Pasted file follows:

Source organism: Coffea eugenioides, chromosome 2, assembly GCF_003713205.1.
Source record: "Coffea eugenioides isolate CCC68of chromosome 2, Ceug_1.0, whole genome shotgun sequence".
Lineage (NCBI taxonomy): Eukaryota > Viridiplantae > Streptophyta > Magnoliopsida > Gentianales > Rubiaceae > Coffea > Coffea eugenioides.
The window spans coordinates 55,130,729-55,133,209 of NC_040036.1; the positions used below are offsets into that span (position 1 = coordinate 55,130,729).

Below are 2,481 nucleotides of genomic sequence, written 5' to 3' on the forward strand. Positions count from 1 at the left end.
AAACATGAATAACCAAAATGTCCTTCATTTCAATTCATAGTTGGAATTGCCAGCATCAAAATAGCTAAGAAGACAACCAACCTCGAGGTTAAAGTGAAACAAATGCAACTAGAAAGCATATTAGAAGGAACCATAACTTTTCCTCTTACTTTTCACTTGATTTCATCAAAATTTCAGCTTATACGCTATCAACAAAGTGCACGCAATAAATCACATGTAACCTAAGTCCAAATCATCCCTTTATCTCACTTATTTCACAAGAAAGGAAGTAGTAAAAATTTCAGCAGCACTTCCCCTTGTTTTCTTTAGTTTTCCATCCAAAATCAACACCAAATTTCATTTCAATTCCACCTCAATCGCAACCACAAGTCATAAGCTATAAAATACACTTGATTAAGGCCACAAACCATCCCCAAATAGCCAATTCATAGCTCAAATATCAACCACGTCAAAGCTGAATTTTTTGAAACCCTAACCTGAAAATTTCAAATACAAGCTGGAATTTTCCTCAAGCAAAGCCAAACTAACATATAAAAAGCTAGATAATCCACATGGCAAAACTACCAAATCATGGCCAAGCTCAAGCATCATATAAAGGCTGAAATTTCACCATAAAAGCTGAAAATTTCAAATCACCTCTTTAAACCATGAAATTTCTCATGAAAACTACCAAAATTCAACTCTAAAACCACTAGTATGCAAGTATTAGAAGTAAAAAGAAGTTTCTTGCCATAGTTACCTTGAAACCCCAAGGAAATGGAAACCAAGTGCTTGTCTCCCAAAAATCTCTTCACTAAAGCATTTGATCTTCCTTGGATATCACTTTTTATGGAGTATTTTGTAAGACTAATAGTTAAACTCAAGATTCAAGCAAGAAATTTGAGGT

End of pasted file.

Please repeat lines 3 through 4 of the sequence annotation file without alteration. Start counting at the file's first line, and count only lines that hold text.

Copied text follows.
Lineage (NCBI taxonomy): Eukaryota > Viridiplantae > Streptophyta > Magnoliopsida > Gentianales > Rubiaceae > Coffea > Coffea eugenioides.
The window spans coordinates 55,130,729-55,133,209 of NC_040036.1; the positions used below are offsets into that span (position 1 = coordinate 55,130,729).